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The Link Between Vitamin D & Telomeres — And Why It Matters For Longevity

Emma Loewe
mbg Senior Sustainability Editor
By Emma Loewe
mbg Senior Sustainability Editor
Emma Loewe is the Senior Sustainability Editor at mindbodygreen and the author of "Return to Nature: The New Science of How Natural Landscapes Restore Us."
Image by STUDIO FIRMA / Stocksy
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August 25, 2020

Consider telomeres little helmets for your DNA: These protein structures cap off both sides of our chromosomes to protect them from damage and decay over time. The longer the telomeres, the more protected the cells.

This makes telomeres a telling marker for how a body will age: After studying telomere length across multiple species, a research team out of Spain found that the rate of telomere decay over time could accurately predict the life span of that species. And abnormally short telomeres seem to make humans more susceptible to conditions such as bone marrow failure, pulmonary fibrosis, liver disease, and gastrointestinal disease over time.

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The telomere–vitamin D connection.

While there's a genetic component to telomere length and durability, there seem to be a few things we can do to help support our own telomeres. Steven Gundry, M.D., heart surgeon and bestselling author of The Longevity Paradox: How To Die Young at a Ripe Old Age, shared an easy one when he appeared on the mindbodygreen podcast: Make sure you're getting enough vitamin D.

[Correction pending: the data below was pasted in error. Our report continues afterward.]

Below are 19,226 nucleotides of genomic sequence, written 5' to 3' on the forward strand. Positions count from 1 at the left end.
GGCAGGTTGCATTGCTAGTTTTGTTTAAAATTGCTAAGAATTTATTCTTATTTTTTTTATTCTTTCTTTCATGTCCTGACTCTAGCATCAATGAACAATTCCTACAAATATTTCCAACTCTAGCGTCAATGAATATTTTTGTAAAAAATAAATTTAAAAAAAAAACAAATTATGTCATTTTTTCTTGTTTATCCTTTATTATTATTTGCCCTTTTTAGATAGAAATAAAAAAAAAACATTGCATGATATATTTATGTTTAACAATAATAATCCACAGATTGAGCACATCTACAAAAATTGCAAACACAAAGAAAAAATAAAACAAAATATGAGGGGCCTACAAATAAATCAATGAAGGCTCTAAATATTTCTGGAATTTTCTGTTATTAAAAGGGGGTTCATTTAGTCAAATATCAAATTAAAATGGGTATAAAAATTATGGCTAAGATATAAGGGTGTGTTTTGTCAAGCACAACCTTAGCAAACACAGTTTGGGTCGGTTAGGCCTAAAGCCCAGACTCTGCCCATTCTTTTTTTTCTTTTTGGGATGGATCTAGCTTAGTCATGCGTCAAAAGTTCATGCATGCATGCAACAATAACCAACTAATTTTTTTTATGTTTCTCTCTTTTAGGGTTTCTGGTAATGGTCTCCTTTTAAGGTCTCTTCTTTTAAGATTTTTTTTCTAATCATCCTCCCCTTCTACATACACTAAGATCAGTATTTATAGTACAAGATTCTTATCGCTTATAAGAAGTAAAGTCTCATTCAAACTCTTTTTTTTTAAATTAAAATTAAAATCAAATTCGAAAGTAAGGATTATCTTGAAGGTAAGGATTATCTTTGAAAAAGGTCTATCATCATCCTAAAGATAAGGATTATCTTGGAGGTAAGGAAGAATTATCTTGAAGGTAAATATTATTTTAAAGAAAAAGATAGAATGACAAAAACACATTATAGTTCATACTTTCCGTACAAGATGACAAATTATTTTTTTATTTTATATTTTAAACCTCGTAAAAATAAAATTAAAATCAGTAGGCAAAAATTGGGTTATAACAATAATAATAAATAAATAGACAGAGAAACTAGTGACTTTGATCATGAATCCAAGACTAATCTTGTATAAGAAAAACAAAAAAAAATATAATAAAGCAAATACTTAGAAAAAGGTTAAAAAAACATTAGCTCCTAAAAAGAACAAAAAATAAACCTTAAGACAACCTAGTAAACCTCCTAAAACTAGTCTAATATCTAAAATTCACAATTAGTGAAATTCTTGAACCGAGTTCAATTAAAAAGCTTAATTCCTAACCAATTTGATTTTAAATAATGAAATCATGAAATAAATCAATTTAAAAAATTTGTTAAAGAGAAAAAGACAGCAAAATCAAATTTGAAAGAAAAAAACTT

"Human beings with the highest vitamin D levels have the longest telomeres, and people with the lowest vitamin D levels have the [shortest] telomeres," Gundry told mbg co-CEO Jason Wachob, referring to research in the Archives of Medical Science and the Journal of Nutrition on the association between telomere length and vitamin D levels.

It seems that vitamin D, a hormone that's essential for a number of processes in the body, works by increasing the activity of telomerase, the building blocks of telomeres that protect cellular DNA from aging. Gundry goes so far as to say that he thinks it's "the greatest hormone that exists."

While the body gets some vitamin D from food and sunlight, Gundry has noticed that the majority of his patients aren't getting enough of it (even though they live in sunny California). Getting levels up to the 600 I.U./day threshold the NIH recommends for adults 19 to 70 years old can require taking a vitamin D supplement, such as mindbodygreen's hemp multi+.*

This multivitamin pairs 1,000 I.U. of vitamin D with nonpsychoactive hemp extract for a relaxing effect on the body.* Since hemp extract touts a high antioxidant count, it can help support healthy immune function in the long run and combat the physical signs of aging like sagging skin, too.* The blend is topped off with rosemary, a plant that has underrated benefits on mood, and black cumin seed, hops, black pepper, and clove for an all-around balancing effect on the body.*

The bottom line.

Researchers have correlated higher vitamin D levels with longer telomeres in humans. When combined with a healthy diet and regular exercise, taking a vitamin D supplement can help keep telomeres in tiptop shape and promote longevity from the inside out.*

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Emma Loewe
Emma Loewe
mbg Senior Sustainability Editor

Emma Loewe is the Senior Sustainability Editor at mindbodygreen and the author of Return to Nature: The New Science of How Natural Landscapes Restore Us. She is also the co-author of The Spirit Almanac: A Modern Guide To Ancient Self Care, which she wrote alongside Lindsay Kellner.

Emma received her B.A. in Environmental Science & Policy with a specialty in environmental communications from Duke University. In addition to penning over 1,000 articles on mbg, her work has appeared on Bloomberg News, Marie Claire, Bustle, and Forbes. She has covered everything from the water crisis in California to the rise of urban beekeeping to a group of doctors prescribing binaural beats for anxiety. She's spoken about the intersection of self-care and sustainability on podcasts and live events alongside environmental thought leaders like Marci Zaroff, Gay Browne, and Summer Rayne Oakes.